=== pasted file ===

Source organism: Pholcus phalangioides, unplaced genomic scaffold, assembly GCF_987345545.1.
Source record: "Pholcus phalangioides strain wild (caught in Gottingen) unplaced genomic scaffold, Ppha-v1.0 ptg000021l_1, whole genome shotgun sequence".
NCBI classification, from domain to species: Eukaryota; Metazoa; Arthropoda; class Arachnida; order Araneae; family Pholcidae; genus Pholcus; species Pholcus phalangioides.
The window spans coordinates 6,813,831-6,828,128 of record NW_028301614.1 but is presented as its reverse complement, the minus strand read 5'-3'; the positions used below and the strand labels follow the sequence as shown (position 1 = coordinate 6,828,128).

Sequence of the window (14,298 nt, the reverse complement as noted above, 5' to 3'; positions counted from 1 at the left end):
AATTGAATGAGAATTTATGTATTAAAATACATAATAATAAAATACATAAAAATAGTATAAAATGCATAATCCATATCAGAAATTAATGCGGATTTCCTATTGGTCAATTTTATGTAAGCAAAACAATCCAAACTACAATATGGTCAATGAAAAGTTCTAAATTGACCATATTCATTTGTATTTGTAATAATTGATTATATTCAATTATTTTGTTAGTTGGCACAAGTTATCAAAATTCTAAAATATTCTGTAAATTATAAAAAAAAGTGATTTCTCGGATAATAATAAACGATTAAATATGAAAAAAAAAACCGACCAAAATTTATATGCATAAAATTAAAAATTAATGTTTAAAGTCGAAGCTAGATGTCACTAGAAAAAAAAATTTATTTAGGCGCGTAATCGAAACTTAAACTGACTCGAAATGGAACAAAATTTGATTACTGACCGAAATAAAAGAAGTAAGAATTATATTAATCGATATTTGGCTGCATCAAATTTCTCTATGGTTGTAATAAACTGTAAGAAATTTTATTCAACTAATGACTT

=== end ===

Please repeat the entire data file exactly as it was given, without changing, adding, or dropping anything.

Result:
Source organism: Pholcus phalangioides, unplaced genomic scaffold, assembly GCF_987345545.1.
Source record: "Pholcus phalangioides strain wild (caught in Gottingen) unplaced genomic scaffold, Ppha-v1.0 ptg000021l_1, whole genome shotgun sequence".
NCBI classification, from domain to species: Eukaryota; Metazoa; Arthropoda; class Arachnida; order Araneae; family Pholcidae; genus Pholcus; species Pholcus phalangioides.
The window spans coordinates 6,813,831-6,828,128 of record NW_028301614.1 but is presented as its reverse complement, the minus strand read 5'-3'; the positions used below and the strand labels follow the sequence as shown (position 1 = coordinate 6,828,128).

Sequence of the window (14,298 nt, the reverse complement as noted above, 5' to 3'; positions counted from 1 at the left end):
AATTGAATGAGAATTTATGTATTAAAATACATAATAATAAAATACATAAAAATAGTATAAAATGCATAATCCATATCAGAAATTAATGCGGATTTCCTATTGGTCAATTTTATGTAAGCAAAACAATCCAAACTACAATATGGTCAATGAAAAGTTCTAAATTGACCATATTCATTTGTATTTGTAATAATTGATTATATTCAATTATTTTGTTAGTTGGCACAAGTTATCAAAATTCTAAAATATTCTGTAAATTATAAAAAAAAGTGATTTCTCGGATAATAATAAACGATTAAATATGAAAAAAAAAACCGACCAAAATTTATATGCATAAAATTAAAAATTAATGTTTAAAGTCGAAGCTAGATGTCACTAGAAAAAAAAATTTATTTAGGCGCGTAATCGAAACTTAAACTGACTCGAAATGGAACAAAATTTGATTACTGACCGAAATAAAAGAAGTAAGAATTATATTAATCGATATTTGGCTGCATCAAATTTCTCTATGGTTGTAATAAACTGTAAGAAATTTTATTCAACTAATGACTT